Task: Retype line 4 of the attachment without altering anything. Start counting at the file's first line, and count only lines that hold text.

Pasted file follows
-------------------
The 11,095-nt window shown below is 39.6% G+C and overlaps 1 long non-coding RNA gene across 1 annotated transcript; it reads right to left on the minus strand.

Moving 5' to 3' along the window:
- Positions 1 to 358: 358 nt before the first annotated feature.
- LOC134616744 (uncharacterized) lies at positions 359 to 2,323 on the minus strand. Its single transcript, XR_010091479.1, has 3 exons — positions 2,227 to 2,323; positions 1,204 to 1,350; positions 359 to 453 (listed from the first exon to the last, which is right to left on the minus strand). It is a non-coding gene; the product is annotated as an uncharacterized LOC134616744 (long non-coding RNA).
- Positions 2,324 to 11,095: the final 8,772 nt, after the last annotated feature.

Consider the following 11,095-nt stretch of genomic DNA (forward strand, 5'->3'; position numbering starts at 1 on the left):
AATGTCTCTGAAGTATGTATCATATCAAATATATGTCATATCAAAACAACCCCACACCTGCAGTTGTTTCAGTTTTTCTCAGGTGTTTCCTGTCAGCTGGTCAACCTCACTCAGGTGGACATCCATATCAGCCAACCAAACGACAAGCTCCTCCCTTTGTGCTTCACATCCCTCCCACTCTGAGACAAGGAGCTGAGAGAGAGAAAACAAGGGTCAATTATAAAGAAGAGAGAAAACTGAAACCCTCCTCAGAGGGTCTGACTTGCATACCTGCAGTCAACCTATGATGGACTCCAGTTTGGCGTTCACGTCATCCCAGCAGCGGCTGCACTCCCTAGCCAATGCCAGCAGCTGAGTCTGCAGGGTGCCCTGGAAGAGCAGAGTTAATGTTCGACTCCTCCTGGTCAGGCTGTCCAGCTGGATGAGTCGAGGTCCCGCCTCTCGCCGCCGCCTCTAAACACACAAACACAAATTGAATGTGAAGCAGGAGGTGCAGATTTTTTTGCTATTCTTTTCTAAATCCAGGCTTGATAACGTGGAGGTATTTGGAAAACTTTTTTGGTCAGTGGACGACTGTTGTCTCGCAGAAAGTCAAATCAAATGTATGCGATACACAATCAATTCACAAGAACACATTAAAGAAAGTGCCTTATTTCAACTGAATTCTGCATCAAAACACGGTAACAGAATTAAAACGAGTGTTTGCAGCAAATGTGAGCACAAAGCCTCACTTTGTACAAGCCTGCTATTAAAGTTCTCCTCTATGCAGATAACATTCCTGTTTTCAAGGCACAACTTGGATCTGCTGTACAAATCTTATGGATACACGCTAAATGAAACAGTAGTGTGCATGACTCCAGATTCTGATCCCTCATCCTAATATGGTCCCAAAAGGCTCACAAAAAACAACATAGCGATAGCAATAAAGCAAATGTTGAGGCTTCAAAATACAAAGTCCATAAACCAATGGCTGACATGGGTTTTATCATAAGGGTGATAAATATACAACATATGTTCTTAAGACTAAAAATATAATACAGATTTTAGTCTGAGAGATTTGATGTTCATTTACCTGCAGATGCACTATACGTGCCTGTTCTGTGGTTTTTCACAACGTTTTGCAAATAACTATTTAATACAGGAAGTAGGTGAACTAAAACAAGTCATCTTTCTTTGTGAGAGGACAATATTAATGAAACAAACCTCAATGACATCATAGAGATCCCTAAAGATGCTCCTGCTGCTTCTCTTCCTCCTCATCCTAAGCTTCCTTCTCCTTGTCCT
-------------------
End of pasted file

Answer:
- LOC134616744 (uncharacterized) lies at positions 359 to 2,323 on the minus strand. Its single transcript, XR_010091479.1, has 3 exons — positions 2,227 to 2,323; positions 1,204 to 1,350; positions 359 to 453 (listed from the first exon to the last, which is right to left on the minus strand). It is a non-coding gene; the product is annotated as an uncharacterized LOC134616744 (long non-coding RNA).